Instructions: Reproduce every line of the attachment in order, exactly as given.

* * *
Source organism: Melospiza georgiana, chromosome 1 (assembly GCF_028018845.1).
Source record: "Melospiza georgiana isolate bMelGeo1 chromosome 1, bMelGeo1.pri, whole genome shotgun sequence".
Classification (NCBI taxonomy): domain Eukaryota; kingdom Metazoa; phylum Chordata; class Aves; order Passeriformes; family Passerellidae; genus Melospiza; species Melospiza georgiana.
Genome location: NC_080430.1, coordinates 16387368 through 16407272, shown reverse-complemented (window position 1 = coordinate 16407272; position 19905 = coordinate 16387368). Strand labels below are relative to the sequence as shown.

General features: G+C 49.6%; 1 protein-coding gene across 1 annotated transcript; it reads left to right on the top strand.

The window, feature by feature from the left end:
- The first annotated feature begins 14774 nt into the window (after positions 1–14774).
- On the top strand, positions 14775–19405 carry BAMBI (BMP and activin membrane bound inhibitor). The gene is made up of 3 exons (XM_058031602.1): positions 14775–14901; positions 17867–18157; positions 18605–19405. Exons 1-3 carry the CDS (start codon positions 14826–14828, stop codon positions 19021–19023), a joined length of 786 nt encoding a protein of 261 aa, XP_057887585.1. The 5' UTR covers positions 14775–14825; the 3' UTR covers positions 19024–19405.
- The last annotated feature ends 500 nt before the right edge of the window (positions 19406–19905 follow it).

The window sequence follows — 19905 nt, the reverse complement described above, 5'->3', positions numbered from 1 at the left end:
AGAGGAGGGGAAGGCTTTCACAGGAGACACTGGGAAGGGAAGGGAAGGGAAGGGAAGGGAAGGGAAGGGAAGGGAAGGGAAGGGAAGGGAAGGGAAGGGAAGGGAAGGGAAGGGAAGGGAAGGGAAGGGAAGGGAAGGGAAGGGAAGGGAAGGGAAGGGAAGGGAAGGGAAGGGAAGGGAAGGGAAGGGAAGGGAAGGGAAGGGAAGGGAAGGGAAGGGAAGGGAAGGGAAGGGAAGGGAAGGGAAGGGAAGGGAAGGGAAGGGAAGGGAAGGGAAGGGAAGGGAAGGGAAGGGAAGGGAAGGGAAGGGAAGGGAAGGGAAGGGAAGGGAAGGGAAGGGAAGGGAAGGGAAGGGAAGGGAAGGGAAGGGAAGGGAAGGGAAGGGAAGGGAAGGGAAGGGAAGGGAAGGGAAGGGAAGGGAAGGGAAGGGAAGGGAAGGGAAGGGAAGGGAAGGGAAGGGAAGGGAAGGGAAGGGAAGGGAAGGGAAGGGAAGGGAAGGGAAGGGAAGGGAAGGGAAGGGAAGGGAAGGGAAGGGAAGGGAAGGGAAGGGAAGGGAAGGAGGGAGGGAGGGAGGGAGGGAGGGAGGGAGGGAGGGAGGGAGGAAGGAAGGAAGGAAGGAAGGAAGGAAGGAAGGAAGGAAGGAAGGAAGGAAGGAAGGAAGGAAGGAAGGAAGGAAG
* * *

Source organism: Melospiza georgiana, chromosome 1 (assembly GCF_028018845.1).
Source record: "Melospiza georgiana isolate bMelGeo1 chromosome 1, bMelGeo1.pri, whole genome shotgun sequence".
Classification (NCBI taxonomy): domain Eukaryota; kingdom Metazoa; phylum Chordata; class Aves; order Passeriformes; family Passerellidae; genus Melospiza; species Melospiza georgiana.
Genome location: NC_080430.1, coordinates 16387368 through 16407272, shown reverse-complemented (window position 1 = coordinate 16407272; position 19905 = coordinate 16387368). Strand labels below are relative to the sequence as shown.

General features: G+C 49.6%; 1 protein-coding gene across 1 annotated transcript; it reads left to right on the top strand.

The window, feature by feature from the left end:
- The first annotated feature begins 14774 nt into the window (after positions 1–14774).
- On the top strand, positions 14775–19405 carry BAMBI (BMP and activin membrane bound inhibitor). The gene is made up of 3 exons (XM_058031602.1): positions 14775–14901; positions 17867–18157; positions 18605–19405. Exons 1-3 carry the CDS (start codon positions 14826–14828, stop codon positions 19021–19023), a joined length of 786 nt encoding a protein of 261 aa, XP_057887585.1. The 5' UTR covers positions 14775–14825; the 3' UTR covers positions 19024–19405.
- The last annotated feature ends 500 nt before the right edge of the window (positions 19406–19905 follow it).

The window sequence follows — 19905 nt, the reverse complement described above, 5'->3', positions numbered from 1 at the left end:
AGAGGAGGGGAAGGCTTTCACAGGAGACACTGGGAAGGGAAGGGAAGGGAAGGGAAGGGAAGGGAAGGGAAGGGAAGGGAAGGGAAGGGAAGGGAAGGGAAGGGAAGGGAAGGGAAGGGAAGGGAAGGGAAGGGAAGGGAAGGGAAGGGAAGGGAAGGGAAGGGAAGGGAAGGGAAGGGAAGGGAAGGGAAGGGAAGGGAAGGGAAGGGAAGGGAAGGGAAGGGAAGGGAAGGGAAGGGAAGGGAAGGGAAGGGAAGGGAAGGGAAGGGAAGGGAAGGGAAGGGAAGGGAAGGGAAGGGAAGGGAAGGGAAGGGAAGGGAAGGGAAGGGAAGGGAAGGGAAGGGAAGGGAAGGGAAGGGAAGGGAAGGGAAGGGAAGGGAAGGGAAGGGAAGGGAAGGGAAGGGAAGGGAAGGGAAGGGAAGGGAAGGGAAGGGAAGGGAAGGGAAGGGAAGGGAAGGGAAGGGAAGGGAAGGGAAGGGAAGGGAAGGGAAGGGAAGGGAAGGGAAGGGAAGGGAAGGGAAGGGAAGGGAAGGGAAGGGAAGGGAAGGGAAGGGAAGGAGGGAGGGAGGGAGGGAGGGAGGGAGGGAGGGAGGGAGGGAGGAAGGAAGGAAGGAAGGAAGGAAGGAAGGAAGGAAGGAAGGAAGGAAGGAAGGAAGGAAGGAAGGAAGGAAGGAAG